Using Eularian video magnification (EVM) to study the effect of fluctuations in relative humidity on cultural heritage materials.

Principal investigator:

Karen L. Pavelka

Project team:

Karen L. Pavelka, Senior Lecturer

Ayshea Khan, Master's Candidate

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Executive summary

In September 2015 our team began work to investigate whether Eularian Video Magnification (EVM) had practical applications for the conservation of cultural materials. Eulerian Video Magnification (EVM) is an open-source tool originally developed by MIT Computer Science and Artificial Intelligence Lab for medical monitoring environments. EVM can show movement that is not visible to the naked human eye such as a heartbeat within a chest. Our goal was to capture movement within objects as they shifted from one relative humidity (RH) to another.

The original plan for the research included a series of videos illustrating the effect of hysteresis on paper and photographs and creating a guide for others who might want to use EVM. Logistics precluded producing systematic videos, however we produced a website that features some of the videos we made, serves as a users manual for applying EVM to conservation, lists materials used, and will be updated periodically.

In June 2016 we presented the work we had done at Icon Conference 2016: Turn and Face the Change: Conservation in the 21st Century, Conference Aston, Birmingham (Turn and Face 2016). Shortly after we submitted the abstract Dr. Jonathan Kemp, Editor, Journal of the Institute of Conservation, asked us to submit an article to the Journal. We have submitted revisions from our first draft and are awaiting a decision on publication.

We found the EVM is a useful technique, and one that can be adopted with minimal cost or technical expertise. We will continue to explore the technique and publish our findings on our website (Magnified Movements n.d.).


In September 2015 our team began work to investigate whether Eularian Video Magnification (EVM) had practical applications for the conservators working with cultural materials. Eulerian Video Magnification (EVM) is an open-source tool originally developed by MIT Computer Science and Artificial Intelligence Lab for medical monitoring environments. EVM can show movement that is not visible to the naked human eye such as a heartbeat within a chest. Paper and other materials are hygroscopic, expanding and contracting with fluctuations in relative humidity (RH). Although with rare exception we cannot see that movement, the evidence of it in the form of losses to media and cracks in primary supports is evident. Having a way to monitor subtle movements within objects and see specific points of vulnerability could provide a useful tool for preventive care.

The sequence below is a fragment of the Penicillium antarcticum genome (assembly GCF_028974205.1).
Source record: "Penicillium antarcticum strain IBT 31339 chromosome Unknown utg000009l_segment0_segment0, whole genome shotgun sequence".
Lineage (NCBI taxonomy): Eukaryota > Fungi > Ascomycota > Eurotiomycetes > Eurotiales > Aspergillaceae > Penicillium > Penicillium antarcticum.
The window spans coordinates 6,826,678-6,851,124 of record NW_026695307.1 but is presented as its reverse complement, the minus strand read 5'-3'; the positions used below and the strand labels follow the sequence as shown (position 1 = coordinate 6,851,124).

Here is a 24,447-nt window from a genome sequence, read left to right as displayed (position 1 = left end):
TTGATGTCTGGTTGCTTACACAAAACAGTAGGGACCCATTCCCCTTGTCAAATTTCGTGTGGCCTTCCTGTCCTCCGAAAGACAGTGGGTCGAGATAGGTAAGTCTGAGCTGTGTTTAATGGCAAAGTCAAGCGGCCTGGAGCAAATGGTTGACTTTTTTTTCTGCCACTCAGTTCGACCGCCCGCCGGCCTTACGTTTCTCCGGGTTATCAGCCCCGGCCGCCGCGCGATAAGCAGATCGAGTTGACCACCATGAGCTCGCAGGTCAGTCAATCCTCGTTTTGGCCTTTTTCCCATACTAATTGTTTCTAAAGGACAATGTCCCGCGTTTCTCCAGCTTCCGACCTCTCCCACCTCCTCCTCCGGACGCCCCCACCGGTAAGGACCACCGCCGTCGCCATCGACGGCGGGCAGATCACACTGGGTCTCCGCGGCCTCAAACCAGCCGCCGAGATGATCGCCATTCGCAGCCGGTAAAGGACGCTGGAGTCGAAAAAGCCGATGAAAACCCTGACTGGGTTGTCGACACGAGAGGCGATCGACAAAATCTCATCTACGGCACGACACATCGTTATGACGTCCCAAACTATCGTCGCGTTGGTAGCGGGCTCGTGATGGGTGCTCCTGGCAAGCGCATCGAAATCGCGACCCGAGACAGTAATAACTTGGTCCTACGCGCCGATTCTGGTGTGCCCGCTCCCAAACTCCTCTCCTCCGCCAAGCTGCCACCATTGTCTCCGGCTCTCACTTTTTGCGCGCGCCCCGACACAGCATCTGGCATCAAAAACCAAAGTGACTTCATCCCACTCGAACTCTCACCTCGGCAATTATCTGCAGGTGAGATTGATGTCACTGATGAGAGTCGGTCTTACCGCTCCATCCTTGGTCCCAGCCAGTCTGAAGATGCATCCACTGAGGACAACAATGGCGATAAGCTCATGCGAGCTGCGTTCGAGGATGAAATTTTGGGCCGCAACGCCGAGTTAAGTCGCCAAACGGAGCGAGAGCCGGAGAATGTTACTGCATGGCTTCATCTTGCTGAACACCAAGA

We began the research with the intention of producing a set of videos showing how paper responded to changes in RH. We planned to begin with drastic changes and then use smaller and smaller increments as the work progressed. However, the humidity chambers we built ultimately did not allow the precision we needed in a reasonable timeframe. While producing a set of such videos remains a goal, the primary outcome of our work, and the real value of it, is 1) we illustrated that EVM can allow us to see movement of which we had been unaware and 2) we produced practical, cost efficient guidelines to use EVM.